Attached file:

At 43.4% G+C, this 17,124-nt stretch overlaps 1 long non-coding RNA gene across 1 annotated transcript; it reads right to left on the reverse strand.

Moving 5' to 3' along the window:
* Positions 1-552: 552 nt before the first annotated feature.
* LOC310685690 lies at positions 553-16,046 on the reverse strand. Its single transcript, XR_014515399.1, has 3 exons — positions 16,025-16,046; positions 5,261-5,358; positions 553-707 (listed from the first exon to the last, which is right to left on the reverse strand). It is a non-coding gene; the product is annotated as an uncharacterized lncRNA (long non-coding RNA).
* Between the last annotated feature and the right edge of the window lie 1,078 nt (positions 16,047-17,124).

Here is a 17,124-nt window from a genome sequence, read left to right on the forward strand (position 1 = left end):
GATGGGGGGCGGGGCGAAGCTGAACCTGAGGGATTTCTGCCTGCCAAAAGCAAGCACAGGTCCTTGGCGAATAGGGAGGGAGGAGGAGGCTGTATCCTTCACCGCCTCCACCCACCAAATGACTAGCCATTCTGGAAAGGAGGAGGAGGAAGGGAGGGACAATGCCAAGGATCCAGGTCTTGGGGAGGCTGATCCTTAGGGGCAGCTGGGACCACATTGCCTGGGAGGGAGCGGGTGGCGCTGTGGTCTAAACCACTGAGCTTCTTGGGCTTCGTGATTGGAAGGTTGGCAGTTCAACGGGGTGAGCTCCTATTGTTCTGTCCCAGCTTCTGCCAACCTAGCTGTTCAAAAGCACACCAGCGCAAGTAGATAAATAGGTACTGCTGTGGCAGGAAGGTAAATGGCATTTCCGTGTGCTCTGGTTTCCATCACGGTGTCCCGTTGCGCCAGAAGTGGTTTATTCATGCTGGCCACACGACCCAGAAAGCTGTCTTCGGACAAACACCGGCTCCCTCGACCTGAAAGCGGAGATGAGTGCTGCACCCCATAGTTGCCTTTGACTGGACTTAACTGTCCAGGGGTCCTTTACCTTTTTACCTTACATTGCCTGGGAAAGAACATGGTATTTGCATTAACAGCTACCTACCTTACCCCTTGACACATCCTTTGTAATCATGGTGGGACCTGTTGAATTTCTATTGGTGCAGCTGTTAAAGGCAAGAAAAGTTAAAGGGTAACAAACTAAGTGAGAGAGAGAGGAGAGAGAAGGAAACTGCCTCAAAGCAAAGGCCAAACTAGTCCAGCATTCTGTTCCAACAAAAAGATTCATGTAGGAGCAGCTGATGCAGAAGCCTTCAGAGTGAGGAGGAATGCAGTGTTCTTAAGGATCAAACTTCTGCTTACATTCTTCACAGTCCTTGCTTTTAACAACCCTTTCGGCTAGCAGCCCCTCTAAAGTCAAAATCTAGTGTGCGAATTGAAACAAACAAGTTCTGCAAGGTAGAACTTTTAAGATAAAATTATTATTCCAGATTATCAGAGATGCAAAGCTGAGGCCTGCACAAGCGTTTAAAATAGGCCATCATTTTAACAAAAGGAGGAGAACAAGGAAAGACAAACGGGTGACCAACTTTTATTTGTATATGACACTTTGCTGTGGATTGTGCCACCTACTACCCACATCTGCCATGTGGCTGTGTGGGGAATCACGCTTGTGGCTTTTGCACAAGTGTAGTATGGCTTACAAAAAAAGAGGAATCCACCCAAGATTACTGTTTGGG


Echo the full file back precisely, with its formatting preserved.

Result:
At 43.4% G+C, this 17,124-nt stretch overlaps 1 long non-coding RNA gene across 1 annotated transcript; it reads right to left on the reverse strand.

Moving 5' to 3' along the window:
* Positions 1-552: 552 nt before the first annotated feature.
* LOC310685690 lies at positions 553-16,046 on the reverse strand. Its single transcript, XR_014515399.1, has 3 exons — positions 16,025-16,046; positions 5,261-5,358; positions 553-707 (listed from the first exon to the last, which is right to left on the reverse strand). It is a non-coding gene; the product is annotated as an uncharacterized lncRNA (long non-coding RNA).
* Between the last annotated feature and the right edge of the window lie 1,078 nt (positions 16,047-17,124).

Here is a 17,124-nt window from a genome sequence, read left to right on the forward strand (position 1 = left end):
GATGGGGGGCGGGGCGAAGCTGAACCTGAGGGATTTCTGCCTGCCAAAAGCAAGCACAGGTCCTTGGCGAATAGGGAGGGAGGAGGAGGCTGTATCCTTCACCGCCTCCACCCACCAAATGACTAGCCATTCTGGAAAGGAGGAGGAGGAAGGGAGGGACAATGCCAAGGATCCAGGTCTTGGGGAGGCTGATCCTTAGGGGCAGCTGGGACCACATTGCCTGGGAGGGAGCGGGTGGCGCTGTGGTCTAAACCACTGAGCTTCTTGGGCTTCGTGATTGGAAGGTTGGCAGTTCAACGGGGTGAGCTCCTATTGTTCTGTCCCAGCTTCTGCCAACCTAGCTGTTCAAAAGCACACCAGCGCAAGTAGATAAATAGGTACTGCTGTGGCAGGAAGGTAAATGGCATTTCCGTGTGCTCTGGTTTCCATCACGGTGTCCCGTTGCGCCAGAAGTGGTTTATTCATGCTGGCCACACGACCCAGAAAGCTGTCTTCGGACAAACACCGGCTCCCTCGACCTGAAAGCGGAGATGAGTGCTGCACCCCATAGTTGCCTTTGACTGGACTTAACTGTCCAGGGGTCCTTTACCTTTTTACCTTACATTGCCTGGGAAAGAACATGGTATTTGCATTAACAGCTACCTACCTTACCCCTTGACACATCCTTTGTAATCATGGTGGGACCTGTTGAATTTCTATTGGTGCAGCTGTTAAAGGCAAGAAAAGTTAAAGGGTAACAAACTAAGTGAGAGAGAGAGGAGAGAGAAGGAAACTGCCTCAAAGCAAAGGCCAAACTAGTCCAGCATTCTGTTCCAACAAAAAGATTCATGTAGGAGCAGCTGATGCAGAAGCCTTCAGAGTGAGGAGGAATGCAGTGTTCTTAAGGATCAAACTTCTGCTTACATTCTTCACAGTCCTTGCTTTTAACAACCCTTTCGGCTAGCAGCCCCTCTAAAGTCAAAATCTAGTGTGCGAATTGAAACAAACAAGTTCTGCAAGGTAGAACTTTTAAGATAAAATTATTATTCCAGATTATCAGAGATGCAAAGCTGAGGCCTGCACAAGCGTTTAAAATAGGCCATCATTTTAACAAAAGGAGGAGAACAAGGAAAGACAAACGGGTGACCAACTTTTATTTGTATATGACACTTTGCTGTGGATTGTGCCACCTACTACCCACATCTGCCATGTGGCTGTGTGGGGAATCACGCTTGTGGCTTTTGCACAAGTGTAGTATGGCTTACAAAAAAAGAGGAATCCACCCAAGATTACTGTTTGGG